Written by Eric Trope
I most recently worked with Peter Frame when he staged the Paul Taylor solo from George Balanchine’s Episodes at Miami City Ballet (MCB) in 2014. Learning the solo from Peter was an invigorating process and unlike anything I had worked on before or had previously seen choreographed by Balanchine. I immediately recognized a freedom in this solo that existed outside the parameters of ballet technique. Danced in bare feet, the solo is a series of intricate poses and steps that seem to grow in desperation as the music becomes more and more obscure. The first day in the studio with Peter, he had us gather around and just listen to the strange Webern score. As there were no counts, he wanted us to become incredibly familiar with the music because certain instrumental cues would be the only way to understand the pacing of the piece.
Balanchine was said to describe the solo to Taylor as “like a fly stuck in a glass of milk.” In rehearsals, Peter would expand on that metaphor giving us beautiful imagery as inspiration. In one pose where we faced our palms to our body he described each hand as if we were holding a reflective mirror to our souls. Later in the piece, we scavenged the room as if searching for a lost treasure. In an iconic pose kneeling on the floor with one hand to the sky, Peter would describe how we were meant to be blocking out the sunlight. The solo happens essentially in three parts: the first section repeats itself, the body becoming increasingly desperate to escape it’s torment by the second time the passage is danced. Then, in the third section the dancer thrashes around, at one point completely giving up and sprawling on the floor until he is able to move again with what little energy he has left.
Originally, Balanchine choreographed this eight minute solo on Paul Taylor, a dancer with the Martha Graham company, in 1959. Twenty five years later, Taylor revived his role by selecting Peter Frame from company class to be the first to dance the part since Taylor himself. Peter debuted the role on May 30, 1986 while at New York City Ballet and continued to perform the work for several seasons. The New York Times described his performance: “Mr. Frame- in long white leotard and bare feet – sauntered in, dropped to the floor – emphasizing the volume of his arms – and then jiggled a bit. He seemed here to capture Mr. Taylor’s personal style.” Peter’s restaging of the solo at Miami City Ballet was the first time it was performed since he last danced the role.
Like so many of my colleagues, I was shocked and heartbroken by the passing of Peter Frame last month. As I read the many loving tributes to Peter on social media, it was incredibly moving to see how many people were affected by his loving spirit and soothing guidance. Many stories reflected on Peter’s ability to nurture students, allowing them to feel valued and seen. Others had only met Peter briefly, but he had spoken a phrase or given a comforting word that had stuck with them for years. I was so incredibly fortunate to learn from Peter not only at Miami City Ballet but also as a student at the School of American Ballet (SAB) years ago.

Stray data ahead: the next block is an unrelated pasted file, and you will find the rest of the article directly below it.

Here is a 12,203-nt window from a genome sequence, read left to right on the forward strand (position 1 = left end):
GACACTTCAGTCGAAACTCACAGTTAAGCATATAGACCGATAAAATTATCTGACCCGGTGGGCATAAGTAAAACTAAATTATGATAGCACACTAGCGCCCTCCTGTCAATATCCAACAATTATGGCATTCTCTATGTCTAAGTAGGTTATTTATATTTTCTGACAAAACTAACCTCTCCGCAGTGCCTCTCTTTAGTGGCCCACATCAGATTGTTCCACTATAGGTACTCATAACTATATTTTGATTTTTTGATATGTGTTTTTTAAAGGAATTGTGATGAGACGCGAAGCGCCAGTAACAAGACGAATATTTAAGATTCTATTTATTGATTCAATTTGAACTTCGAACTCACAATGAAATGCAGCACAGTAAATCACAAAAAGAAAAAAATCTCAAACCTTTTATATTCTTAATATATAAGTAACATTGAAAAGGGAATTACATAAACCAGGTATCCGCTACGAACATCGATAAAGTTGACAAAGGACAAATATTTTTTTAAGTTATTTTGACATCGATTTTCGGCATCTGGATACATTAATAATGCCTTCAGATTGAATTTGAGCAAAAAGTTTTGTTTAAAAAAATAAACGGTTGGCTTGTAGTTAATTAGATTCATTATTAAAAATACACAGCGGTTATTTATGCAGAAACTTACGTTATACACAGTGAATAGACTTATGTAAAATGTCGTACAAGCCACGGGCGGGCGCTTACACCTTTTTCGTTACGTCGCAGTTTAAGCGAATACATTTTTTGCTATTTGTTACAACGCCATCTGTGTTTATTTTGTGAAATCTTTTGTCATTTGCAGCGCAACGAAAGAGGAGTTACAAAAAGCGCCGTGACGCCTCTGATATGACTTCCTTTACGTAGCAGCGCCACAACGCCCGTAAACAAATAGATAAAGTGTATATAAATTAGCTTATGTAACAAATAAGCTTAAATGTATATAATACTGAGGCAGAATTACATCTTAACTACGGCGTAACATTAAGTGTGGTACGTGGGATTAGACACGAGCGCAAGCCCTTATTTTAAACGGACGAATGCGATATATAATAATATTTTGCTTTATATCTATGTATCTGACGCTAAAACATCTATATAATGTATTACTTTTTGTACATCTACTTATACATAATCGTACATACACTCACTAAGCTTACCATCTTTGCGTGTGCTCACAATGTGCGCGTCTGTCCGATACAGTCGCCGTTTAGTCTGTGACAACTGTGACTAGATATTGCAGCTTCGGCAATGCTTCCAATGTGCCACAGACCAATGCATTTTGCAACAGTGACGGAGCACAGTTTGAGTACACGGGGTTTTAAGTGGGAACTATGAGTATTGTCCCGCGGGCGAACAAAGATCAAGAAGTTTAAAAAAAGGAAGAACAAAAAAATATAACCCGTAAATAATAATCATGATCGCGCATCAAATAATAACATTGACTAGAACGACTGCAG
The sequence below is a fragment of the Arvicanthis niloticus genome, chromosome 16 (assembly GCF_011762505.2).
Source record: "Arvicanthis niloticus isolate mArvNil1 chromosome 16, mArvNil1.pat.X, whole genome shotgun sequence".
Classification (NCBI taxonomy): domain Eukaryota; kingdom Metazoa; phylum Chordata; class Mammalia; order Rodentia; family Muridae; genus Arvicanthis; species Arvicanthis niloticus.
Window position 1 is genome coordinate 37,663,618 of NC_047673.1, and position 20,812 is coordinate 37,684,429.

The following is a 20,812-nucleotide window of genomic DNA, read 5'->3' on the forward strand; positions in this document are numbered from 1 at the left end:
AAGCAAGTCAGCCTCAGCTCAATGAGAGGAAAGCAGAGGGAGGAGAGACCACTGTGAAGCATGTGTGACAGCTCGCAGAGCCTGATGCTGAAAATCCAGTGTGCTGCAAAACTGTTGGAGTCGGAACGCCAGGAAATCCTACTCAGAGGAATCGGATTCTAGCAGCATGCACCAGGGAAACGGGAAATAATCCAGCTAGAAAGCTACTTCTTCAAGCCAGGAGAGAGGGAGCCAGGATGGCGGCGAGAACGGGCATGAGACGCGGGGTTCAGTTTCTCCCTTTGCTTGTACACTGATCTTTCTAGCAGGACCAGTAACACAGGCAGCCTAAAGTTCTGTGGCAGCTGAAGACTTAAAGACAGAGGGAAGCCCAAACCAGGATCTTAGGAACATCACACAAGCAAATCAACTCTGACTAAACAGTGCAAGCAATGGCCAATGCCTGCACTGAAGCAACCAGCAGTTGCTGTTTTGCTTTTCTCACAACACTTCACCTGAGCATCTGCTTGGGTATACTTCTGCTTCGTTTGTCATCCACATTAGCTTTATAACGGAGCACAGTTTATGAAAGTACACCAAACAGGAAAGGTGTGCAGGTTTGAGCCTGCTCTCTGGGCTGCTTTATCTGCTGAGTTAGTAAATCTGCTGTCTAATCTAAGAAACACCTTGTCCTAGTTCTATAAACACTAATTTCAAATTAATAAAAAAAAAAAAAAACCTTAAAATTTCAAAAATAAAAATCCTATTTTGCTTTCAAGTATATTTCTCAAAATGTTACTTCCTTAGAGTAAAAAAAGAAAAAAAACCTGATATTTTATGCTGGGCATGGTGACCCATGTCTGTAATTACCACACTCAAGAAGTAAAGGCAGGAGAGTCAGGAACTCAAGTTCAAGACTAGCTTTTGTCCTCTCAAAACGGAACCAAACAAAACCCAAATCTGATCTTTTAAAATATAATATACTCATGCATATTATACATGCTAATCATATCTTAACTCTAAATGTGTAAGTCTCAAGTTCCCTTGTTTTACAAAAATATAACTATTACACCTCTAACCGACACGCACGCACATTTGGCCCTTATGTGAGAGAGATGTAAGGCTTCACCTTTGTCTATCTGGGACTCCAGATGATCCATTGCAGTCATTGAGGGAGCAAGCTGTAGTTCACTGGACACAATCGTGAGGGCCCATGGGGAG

Peter taught the weight training class at SAB twice a week and always had a way of knowing which students needed a little extra guidance and love in his classroom. Coming to SAB, I often felt swallowed in self-doubt and insecurity. Peter picked up on this and would often pull me aside to work on a step he saw me struggling with or give me a word of encouragement while passing in the hallway. In the competitive atmosphere of the school, Peter was a comfort and light to so many of us. At the end of each class, he would ask us to give one word to set as an intention to lead with for the rest of the day. Peter would look straight into your eyes and just nod his head quietly after you spoke. In a moment, you felt more prepared and at ease to tackle whatever came your way. He always thanked the class for sharing with him.
When Peter came down to Miami to set the solo, having someone who was so supportive of me in my adolescent years guide me through the process was incredibly special. Peter encouraged each dancer to find their own unique path and wanted us to show our individual personalities in the solo. He described performing the Episodes solo as an experience that was one of the most “exciting of his career.” As we dug deeper into the part, it was easy to understand why it meant so much to soulful Peter. During the months of working on the piece, the intrinsic struggle and ‘push and pull’ of the piece became almost like a meditation for me. Peter could sense that the solo resonated with me deeply and knew that it was a very rare and exciting opportunity for me in my career. In the years since, I would often run into Peter in New York and he would always bring up our time spent at MCB, telling me how proud he was of me, and happy that I got to experience something that was so special to him.
In a New York Times interview with Peter at the time of his debut, he is quoted as saying ”I’m so happy with this…I love it. I finally feel as if I’ve got all my vitamins. There comes a time when you have to grow. I’ve been doing a lot of searching in the last year. This has given me the freedom to let things go.” Watching the solo now, it strikes me why Peter related to this work so deeply. He breathed his real life struggles into a piece about torment and wrestling with the darkness. After his performance, the Times said “it was fascinating to see Mr. Frame moving from position to position without linkage – crouch to foot-grabbing or tumbling, finally shielding himself from the unknown and jumping up, palms out as he came to rest.” I hope Peter has found his rest now. He is sorely missed by all who knew him and like so many, I will carry his lessons with me always.